"The First Bahamians: Lucayan Migration through the Caribbean"
COLLEGE OF THE BAHAMAS
SUBMITTED IN PARTIAL FULLFILMENT OF
THE REQUIREMENTS FOR HISTORY 112
MR. STEPHEN B. ARANHA
TABLE OF CONTENTS
The Caribbean is a region of the Americas consisting of the Caribbean Sea, its islands, and the surrounding coasts. The Caribbean is located southeast of Northern America, east of Central America, and to the north and west of South America, the Caribbean is usually considered a sub region of North America. The Caribbean is positioned largely on the Caribbean Plate; the area comprises more than 7,000 islands, islets, reefs, and cays. The West Indies consist of the Antilles, divided into the larger Greater Antilles which bound the sea on the north and the Lesser Antilles on the east, and the Bahamas is northeast of the sea. The "Lukku-cairi" or island people, as they called themselves, were the first settlers to the Bahamas. They were originally from South America and migrated through the Caribbean and finally arrived in The Bahamas around 800 AD. They are known as Arawaks, also called Lucayans. Indians was a tag given by Columbus, who mistakenly thought he found the East Indies when he dropped anchor in San Salvador in 1492. At the time of Columbus' first stopover in the Bahamas, the Caribbean was the home of the Arawaks. These people roamed the Caribbean and settled long ahead of Columbus' arrival.
The Lucayans were the gentle people who welcomed Columbus in 1492. Their uncomplicated way of life was different from that of later residents of the Bahamas although all were faced with the same environment. They journeyed all throughout the Bahamas and Caribbean.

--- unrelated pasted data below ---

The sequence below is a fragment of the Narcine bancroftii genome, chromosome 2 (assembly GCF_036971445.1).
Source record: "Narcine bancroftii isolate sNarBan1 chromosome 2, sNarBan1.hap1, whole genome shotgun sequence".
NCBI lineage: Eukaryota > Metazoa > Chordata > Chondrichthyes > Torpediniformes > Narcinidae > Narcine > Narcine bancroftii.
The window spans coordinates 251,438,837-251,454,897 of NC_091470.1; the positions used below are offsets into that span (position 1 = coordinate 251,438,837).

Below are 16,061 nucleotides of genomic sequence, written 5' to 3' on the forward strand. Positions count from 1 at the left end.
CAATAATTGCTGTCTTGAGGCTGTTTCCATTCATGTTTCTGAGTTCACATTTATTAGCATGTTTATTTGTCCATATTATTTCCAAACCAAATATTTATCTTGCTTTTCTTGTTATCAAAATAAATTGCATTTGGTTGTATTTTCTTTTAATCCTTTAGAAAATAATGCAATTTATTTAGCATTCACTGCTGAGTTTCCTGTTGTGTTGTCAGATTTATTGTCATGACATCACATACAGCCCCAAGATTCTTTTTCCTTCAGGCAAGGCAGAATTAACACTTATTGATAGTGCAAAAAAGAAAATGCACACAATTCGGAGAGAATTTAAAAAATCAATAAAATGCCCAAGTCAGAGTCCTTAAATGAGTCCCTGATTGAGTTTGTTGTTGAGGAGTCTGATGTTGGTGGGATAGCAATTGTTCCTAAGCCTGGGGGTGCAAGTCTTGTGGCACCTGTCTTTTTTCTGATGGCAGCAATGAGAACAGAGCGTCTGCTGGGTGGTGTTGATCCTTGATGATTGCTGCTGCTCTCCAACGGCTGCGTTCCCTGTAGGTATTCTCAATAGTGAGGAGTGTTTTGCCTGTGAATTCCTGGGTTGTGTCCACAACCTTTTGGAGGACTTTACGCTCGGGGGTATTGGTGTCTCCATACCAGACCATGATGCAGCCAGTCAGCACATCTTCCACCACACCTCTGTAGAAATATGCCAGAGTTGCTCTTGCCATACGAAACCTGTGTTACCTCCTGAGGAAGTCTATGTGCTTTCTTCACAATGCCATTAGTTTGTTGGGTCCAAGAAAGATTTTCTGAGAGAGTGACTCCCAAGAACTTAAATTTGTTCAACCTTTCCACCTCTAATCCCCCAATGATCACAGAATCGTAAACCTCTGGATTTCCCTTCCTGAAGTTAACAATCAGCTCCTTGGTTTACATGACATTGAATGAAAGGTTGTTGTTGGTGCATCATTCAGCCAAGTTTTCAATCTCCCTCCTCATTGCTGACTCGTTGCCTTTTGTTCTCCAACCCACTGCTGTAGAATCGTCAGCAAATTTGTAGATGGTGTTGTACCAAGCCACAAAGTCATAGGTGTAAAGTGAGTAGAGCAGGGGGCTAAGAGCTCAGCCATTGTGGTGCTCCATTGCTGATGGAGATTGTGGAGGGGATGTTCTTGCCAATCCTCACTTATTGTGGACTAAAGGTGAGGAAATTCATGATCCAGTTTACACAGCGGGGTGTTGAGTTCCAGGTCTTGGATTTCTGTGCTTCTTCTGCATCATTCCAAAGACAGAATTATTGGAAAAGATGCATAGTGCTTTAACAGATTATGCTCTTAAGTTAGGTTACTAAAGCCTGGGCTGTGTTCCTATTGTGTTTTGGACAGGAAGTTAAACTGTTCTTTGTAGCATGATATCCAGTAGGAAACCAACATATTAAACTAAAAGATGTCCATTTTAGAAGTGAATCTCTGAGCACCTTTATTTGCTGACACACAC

The inhabitants of the Bahamas when Columbus arrived are known today as Lucayans, which has been rendered as island people. The Lucayans share a common heritage with the Taino societies of Puerto Rico, Haiti, Dominican Republic, Cuba and Jamaica, from whom they separated about AD 600 when they began to colonize the Bahamas and further Caribbean Islands. By 1492 the Lucayans had settled on all of the larger Bahamian islands as well as many of the smaller cays. The beginnings of these native people are traced to the banks of the Orinoco River valley in Venezuela. They have been gone a long time ago, but their past can be pieced together, there are many different theories on their migration and many reasons as to why they migrated.
CHAPTER 1: History of their Migration
As soon as Christopher Columbus made landfall on San Salvador on October 12th, 1492, he was met by the Lucayans. These peacefully people who were also known as the Arawaks, were also found in Hispaniola, Puerto Rico, Cuba, Jamaica and Trinidad. The Lucayans, which were the Arawaks who migrated to The Bahamas, were related to those in the rest of the Caribbean. The Lucayans were a subgroup of the Arawaks/ Amerindians. Their ancestors originated in South America. The first people to arrive in the Americas entered from Asia some time between 25,000 and 40,000 years ago. They crossed by way of the land and an ice bridge which connected Siberia and Alaska at the time in the area of what is at this time the Bering Strait. Some continued to the east and settled in the cold sub-Arctic regions. Others went south and south-east into warmer areas, eventually reaching South America in about 20,000 BC. By 9000 BC people were scattered everywhere between what is now northern Canada and Tierra del Fuego. The word Amerindian, which was created at the beginning of the twentieth century, is a useful generic term for all of these aboriginal inhabitants of the Americas.
Bibliography: London and Basingstoke: Macmillan Education, 1988.
• Cash, Philip, et al. The Making of the Bahamas: A History for Schools. London: Collins, 1978.
• Craton, Michael, and Gail Saunders. Islanders in the Stream: A History of the Bahamian People I. From Aboriginal Times to the End of Slavery. Athens and London: University of Georgia Press, 1992.
• Murray, Allan G
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